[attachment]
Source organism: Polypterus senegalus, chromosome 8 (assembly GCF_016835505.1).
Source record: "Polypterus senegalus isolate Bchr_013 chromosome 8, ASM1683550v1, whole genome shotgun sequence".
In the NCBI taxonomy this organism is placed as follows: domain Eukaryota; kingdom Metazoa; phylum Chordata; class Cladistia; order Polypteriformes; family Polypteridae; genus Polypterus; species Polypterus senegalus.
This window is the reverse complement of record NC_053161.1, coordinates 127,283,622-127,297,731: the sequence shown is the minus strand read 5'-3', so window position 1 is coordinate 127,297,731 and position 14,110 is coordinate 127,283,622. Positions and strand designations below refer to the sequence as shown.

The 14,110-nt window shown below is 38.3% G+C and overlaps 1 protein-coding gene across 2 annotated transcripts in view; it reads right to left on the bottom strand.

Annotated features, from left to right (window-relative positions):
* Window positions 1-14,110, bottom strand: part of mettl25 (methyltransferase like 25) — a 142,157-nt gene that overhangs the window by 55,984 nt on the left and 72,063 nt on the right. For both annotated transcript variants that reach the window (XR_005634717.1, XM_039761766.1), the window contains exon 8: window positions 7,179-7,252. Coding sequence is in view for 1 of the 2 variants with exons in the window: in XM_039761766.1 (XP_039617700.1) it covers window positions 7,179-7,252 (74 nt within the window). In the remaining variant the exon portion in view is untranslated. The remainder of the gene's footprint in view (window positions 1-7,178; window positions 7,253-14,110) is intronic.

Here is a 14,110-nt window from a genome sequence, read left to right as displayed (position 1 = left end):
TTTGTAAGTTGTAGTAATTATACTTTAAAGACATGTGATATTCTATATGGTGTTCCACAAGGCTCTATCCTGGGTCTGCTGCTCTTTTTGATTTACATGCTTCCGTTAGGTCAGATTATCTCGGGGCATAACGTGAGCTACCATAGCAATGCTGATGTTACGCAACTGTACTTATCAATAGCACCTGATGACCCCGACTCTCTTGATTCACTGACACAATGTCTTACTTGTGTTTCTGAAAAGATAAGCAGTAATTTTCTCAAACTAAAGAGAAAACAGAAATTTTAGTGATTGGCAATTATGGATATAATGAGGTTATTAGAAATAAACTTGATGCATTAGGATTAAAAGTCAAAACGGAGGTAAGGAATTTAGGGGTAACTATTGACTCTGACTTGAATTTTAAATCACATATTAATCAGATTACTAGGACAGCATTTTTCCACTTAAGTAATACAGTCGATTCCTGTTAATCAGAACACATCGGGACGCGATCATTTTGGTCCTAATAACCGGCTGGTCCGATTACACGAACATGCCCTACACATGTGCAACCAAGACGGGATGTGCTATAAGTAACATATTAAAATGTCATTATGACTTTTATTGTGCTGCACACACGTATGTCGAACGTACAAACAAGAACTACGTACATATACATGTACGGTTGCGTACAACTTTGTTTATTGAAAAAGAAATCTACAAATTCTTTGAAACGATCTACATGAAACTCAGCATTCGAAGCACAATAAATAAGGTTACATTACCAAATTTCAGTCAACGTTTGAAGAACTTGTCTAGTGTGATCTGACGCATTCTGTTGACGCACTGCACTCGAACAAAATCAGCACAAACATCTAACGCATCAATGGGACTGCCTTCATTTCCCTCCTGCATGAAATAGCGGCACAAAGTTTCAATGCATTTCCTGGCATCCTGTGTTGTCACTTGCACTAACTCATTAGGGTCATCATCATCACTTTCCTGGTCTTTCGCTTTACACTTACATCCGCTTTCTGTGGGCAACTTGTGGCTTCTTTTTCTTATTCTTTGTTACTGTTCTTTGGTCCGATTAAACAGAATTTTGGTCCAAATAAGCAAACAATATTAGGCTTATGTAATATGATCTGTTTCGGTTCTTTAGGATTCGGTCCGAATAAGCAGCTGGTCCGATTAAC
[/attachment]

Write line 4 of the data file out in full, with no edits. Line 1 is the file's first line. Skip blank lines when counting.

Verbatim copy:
This window is the reverse complement of record NC_053161.1, coordinates 127,283,622-127,297,731: the sequence shown is the minus strand read 5'-3', so window position 1 is coordinate 127,297,731 and position 14,110 is coordinate 127,283,622. Positions and strand designations below refer to the sequence as shown.